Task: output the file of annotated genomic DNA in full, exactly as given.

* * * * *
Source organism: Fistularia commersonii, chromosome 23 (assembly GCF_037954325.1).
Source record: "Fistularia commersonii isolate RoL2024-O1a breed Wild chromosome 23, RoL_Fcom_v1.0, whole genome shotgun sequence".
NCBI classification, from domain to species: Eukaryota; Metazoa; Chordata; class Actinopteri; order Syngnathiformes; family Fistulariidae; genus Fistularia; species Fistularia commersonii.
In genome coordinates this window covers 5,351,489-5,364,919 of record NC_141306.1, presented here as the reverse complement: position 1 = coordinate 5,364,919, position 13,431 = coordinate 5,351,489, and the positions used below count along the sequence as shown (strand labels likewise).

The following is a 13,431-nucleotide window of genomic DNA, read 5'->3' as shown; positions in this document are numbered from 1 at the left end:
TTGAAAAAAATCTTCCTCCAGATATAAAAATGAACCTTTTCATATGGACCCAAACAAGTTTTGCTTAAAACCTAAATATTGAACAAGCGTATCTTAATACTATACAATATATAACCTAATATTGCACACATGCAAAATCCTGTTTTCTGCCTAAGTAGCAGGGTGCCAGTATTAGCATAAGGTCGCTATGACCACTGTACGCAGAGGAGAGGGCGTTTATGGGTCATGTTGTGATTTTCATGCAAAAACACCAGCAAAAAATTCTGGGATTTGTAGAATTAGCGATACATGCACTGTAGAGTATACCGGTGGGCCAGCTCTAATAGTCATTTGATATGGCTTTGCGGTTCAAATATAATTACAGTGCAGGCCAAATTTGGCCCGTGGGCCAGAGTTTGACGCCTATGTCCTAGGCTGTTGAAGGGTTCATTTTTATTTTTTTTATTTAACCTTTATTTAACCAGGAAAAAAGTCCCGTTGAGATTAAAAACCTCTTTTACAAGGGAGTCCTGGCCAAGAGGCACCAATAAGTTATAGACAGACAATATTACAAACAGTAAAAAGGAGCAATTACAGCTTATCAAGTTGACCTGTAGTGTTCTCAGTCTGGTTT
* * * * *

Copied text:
Source organism: Fistularia commersonii, chromosome 23 (assembly GCF_037954325.1).
Source record: "Fistularia commersonii isolate RoL2024-O1a breed Wild chromosome 23, RoL_Fcom_v1.0, whole genome shotgun sequence".
NCBI classification, from domain to species: Eukaryota; Metazoa; Chordata; class Actinopteri; order Syngnathiformes; family Fistulariidae; genus Fistularia; species Fistularia commersonii.
In genome coordinates this window covers 5,351,489-5,364,919 of record NC_141306.1, presented here as the reverse complement: position 1 = coordinate 5,364,919, position 13,431 = coordinate 5,351,489, and the positions used below count along the sequence as shown (strand labels likewise).

The following is a 13,431-nucleotide window of genomic DNA, read 5'->3' as shown; positions in this document are numbered from 1 at the left end:
TTGAAAAAAATCTTCCTCCAGATATAAAAATGAACCTTTTCATATGGACCCAAACAAGTTTTGCTTAAAACCTAAATATTGAACAAGCGTATCTTAATACTATACAATATATAACCTAATATTGCACACATGCAAAATCCTGTTTTCTGCCTAAGTAGCAGGGTGCCAGTATTAGCATAAGGTCGCTATGACCACTGTACGCAGAGGAGAGGGCGTTTATGGGTCATGTTGTGATTTTCATGCAAAAACACCAGCAAAAAATTCTGGGATTTGTAGAATTAGCGATACATGCACTGTAGAGTATACCGGTGGGCCAGCTCTAATAGTCATTTGATATGGCTTTGCGGTTCAAATATAATTACAGTGCAGGCCAAATTTGGCCCGTGGGCCAGAGTTTGACGCCTATGTCCTAGGCTGTTGAAGGGTTCATTTTTATTTTTTTTATTTAACCTTTATTTAACCAGGAAAAAAGTCCCGTTGAGATTAAAAACCTCTTTTACAAGGGAGTCCTGGCCAAGAGGCACCAATAAGTTATAGACAGACAATATTACAAACAGTAAAAAGGAGCAATTACAGCTTATCAAGTTGACCTGTAGTGTTCTCAGTCTGGTTT